Activist Boniface Mwangi once said these words to President Uhuru: “Long after you’re gone, we shall remember you not by your net worth but by your deeds. Your father, who Kenyans fundraised for so that he could build a house after his release from prison in 1961, turned around and decided to grab land.”

The late Dr Myles Munroe, of the Bahamas Faith Evangelistic Ministries while on a visit to Kenya shortly before he died in a plane crash, said that Kenyans are blessed to have a President from an affluent family. The motivational speaker was optimistic that Uhuru’s government is likely fight graft since the President is self-reliant materially.  

When good things happen in any society, the world looks at the leadership of that country. That is why President Uhuru is applauded when things are right but discredited when things are wrong.

As the 4th President of the republic of Kenya under Uhuru Kenyatta has got room to redeem his legacy so that he can leave an indelible mark in Kenya. Just as God looks at our deeds, human beings too watch our steps. When the good outnumbers the bad, we leave a legacy.

Quality Education Key to Progress

The recent expose dubbed 'Certificate of Doom' by Kenya's NTV television channel was a commendable piece. That is why we need to encourage members of the fourth estate to keep unraveling the truths on academic fraud and impropriety in Kenya. The truth must be told if we truly care about building and nurturing a society with academic competency and respect through integrity.

Now that the cat is out of the bag on academic fraud, the Ministry of Education, Kenya National Examination Council (KNEC) and Kenya Institute of Curriculum Development (KICD) must be put on the spotlight because they are tasked to ensure quality education and effective testing procedures for all learners in the country.

First of all, does the Ministry of Education conduct thorough vetting of all tertiary institutions to ensure that they conform to learning standards like: presence of qualified instructors, upholding entry grades of students based on the courses they take, the institutions’ affiliations to examination testing bodies at home and abroad and the suitability of the learning environments? It is pathetic that many public and private learning institutions in Kenya have lost their credibility either because of being commercialized, lack of integrity during registration, learning and testing or operating in an environment not equipped with the right facilities.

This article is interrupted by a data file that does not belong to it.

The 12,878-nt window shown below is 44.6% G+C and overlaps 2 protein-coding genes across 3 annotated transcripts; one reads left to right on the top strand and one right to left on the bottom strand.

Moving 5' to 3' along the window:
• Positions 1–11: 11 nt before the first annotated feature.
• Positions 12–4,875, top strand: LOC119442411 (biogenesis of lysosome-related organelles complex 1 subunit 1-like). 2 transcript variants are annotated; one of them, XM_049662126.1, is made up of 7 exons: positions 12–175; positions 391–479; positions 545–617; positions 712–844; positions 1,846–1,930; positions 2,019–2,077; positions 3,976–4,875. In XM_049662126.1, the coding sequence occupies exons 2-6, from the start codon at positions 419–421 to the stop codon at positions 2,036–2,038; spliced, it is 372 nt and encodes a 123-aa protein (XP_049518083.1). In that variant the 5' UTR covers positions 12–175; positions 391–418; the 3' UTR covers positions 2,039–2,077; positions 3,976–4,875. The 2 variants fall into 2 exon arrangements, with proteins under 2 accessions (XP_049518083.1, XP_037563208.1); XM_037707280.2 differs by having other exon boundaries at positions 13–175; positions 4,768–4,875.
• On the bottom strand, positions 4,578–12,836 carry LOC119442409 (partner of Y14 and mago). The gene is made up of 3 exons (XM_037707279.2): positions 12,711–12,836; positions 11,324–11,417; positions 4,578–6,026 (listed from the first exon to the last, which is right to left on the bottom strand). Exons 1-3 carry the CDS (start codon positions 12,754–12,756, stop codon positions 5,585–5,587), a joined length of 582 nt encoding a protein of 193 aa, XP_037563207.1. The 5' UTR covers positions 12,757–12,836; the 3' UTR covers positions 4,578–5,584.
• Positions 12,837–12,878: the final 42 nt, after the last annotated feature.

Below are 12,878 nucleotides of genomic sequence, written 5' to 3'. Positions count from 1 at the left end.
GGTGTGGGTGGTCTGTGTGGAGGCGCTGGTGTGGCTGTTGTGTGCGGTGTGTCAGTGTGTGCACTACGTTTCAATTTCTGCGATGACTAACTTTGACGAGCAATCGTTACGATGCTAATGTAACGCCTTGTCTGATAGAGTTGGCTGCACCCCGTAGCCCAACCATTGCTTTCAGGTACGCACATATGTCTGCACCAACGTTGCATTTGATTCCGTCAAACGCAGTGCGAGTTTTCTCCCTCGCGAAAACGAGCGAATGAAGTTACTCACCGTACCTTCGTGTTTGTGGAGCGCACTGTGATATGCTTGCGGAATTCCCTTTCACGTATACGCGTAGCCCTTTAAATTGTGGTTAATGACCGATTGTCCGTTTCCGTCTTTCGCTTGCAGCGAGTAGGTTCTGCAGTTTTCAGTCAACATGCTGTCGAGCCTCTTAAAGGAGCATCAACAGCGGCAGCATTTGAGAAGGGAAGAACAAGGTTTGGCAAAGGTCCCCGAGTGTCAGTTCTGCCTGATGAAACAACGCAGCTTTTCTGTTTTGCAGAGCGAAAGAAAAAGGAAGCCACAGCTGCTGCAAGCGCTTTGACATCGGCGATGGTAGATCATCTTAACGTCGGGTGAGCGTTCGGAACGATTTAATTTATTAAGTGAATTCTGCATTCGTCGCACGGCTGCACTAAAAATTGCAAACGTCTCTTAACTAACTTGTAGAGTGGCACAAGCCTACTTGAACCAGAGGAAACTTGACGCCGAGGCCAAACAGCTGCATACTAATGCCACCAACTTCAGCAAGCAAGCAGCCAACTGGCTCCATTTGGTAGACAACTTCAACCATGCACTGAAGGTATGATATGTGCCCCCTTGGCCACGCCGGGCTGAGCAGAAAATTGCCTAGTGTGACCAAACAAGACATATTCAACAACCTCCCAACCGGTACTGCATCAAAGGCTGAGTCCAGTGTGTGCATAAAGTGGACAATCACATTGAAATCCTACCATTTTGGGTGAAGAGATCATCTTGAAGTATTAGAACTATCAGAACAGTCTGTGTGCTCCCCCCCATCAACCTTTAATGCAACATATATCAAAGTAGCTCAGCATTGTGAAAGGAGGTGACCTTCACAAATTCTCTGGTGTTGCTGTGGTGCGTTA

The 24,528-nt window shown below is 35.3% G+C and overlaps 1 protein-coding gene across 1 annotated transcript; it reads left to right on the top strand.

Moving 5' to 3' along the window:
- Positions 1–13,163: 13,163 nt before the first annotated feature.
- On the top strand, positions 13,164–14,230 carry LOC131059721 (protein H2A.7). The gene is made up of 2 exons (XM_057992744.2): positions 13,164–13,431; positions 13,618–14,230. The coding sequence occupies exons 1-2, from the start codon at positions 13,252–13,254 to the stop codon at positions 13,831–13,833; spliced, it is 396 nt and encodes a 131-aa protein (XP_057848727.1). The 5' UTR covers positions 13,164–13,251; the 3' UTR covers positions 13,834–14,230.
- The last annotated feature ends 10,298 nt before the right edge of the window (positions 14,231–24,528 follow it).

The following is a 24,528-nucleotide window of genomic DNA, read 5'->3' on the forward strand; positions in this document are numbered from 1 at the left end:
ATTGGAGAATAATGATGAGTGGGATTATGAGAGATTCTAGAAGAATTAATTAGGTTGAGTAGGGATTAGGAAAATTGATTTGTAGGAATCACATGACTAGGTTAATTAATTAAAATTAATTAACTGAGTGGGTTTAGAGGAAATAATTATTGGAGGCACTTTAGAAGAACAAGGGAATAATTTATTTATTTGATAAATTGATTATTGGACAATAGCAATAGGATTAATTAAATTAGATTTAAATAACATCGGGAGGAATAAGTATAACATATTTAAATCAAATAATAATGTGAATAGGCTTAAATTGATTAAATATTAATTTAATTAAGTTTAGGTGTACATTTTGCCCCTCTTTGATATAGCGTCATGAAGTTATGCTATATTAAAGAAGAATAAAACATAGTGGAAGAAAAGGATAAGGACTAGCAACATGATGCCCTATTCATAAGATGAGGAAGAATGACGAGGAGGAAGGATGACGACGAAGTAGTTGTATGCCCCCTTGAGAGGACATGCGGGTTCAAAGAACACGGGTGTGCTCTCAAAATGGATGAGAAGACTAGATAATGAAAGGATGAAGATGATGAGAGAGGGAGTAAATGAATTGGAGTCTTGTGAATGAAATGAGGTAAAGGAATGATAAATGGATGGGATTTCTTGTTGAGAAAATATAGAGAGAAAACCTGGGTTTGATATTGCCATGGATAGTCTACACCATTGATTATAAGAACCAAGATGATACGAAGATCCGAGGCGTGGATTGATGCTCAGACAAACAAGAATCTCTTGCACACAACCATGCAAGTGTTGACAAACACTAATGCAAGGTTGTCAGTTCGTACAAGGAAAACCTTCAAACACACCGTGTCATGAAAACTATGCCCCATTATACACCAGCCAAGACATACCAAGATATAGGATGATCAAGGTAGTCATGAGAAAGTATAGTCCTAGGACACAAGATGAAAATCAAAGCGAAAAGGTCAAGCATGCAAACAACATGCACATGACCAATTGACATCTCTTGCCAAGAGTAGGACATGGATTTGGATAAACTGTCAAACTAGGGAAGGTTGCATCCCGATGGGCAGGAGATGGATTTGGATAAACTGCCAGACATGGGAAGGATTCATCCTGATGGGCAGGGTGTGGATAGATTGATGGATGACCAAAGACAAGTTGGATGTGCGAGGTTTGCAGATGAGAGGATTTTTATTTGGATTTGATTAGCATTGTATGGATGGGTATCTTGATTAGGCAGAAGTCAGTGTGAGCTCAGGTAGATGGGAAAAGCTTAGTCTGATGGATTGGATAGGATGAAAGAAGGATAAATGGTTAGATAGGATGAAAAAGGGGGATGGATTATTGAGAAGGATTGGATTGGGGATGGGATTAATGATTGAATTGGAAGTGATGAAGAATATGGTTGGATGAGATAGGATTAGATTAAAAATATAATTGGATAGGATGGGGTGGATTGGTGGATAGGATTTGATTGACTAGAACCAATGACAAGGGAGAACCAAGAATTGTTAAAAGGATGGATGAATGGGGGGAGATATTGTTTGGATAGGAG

With modern technology, to start a proprietary institution, you only require two rooms, five desktop computers and a receptionist to open a computer college on Tom Mboya Street. Many parents from upcountry who are unfamiliar with what goes on in our urban centres are often duped to enroll their children in such fake institutions. These fake institutions can be found in Nairobi and other Kenyan small towns like Kisii, Embu, Voi, Eldoret etc. They lack operating credentials from the Ministry of Education and perhaps the only validation they have is a license from the municipalities in which they operate.

With the mushrooming of malpractices in professional and career development, we cannot blame the operators who want to make quick bucks or the end user students but the Ministry of Education which is tasked with regulating the standards of learning and testing in the country. The recent revelation by Dennis Okari of NTV about malpractices in the education sector puts the efficiency of the Ministry of education, KNEC and KICD on the line.

In the academic world, higher learning institutions like the University of Nairobi enjoy the power of setting up curriculum standards and study modules for students through the department of higher education.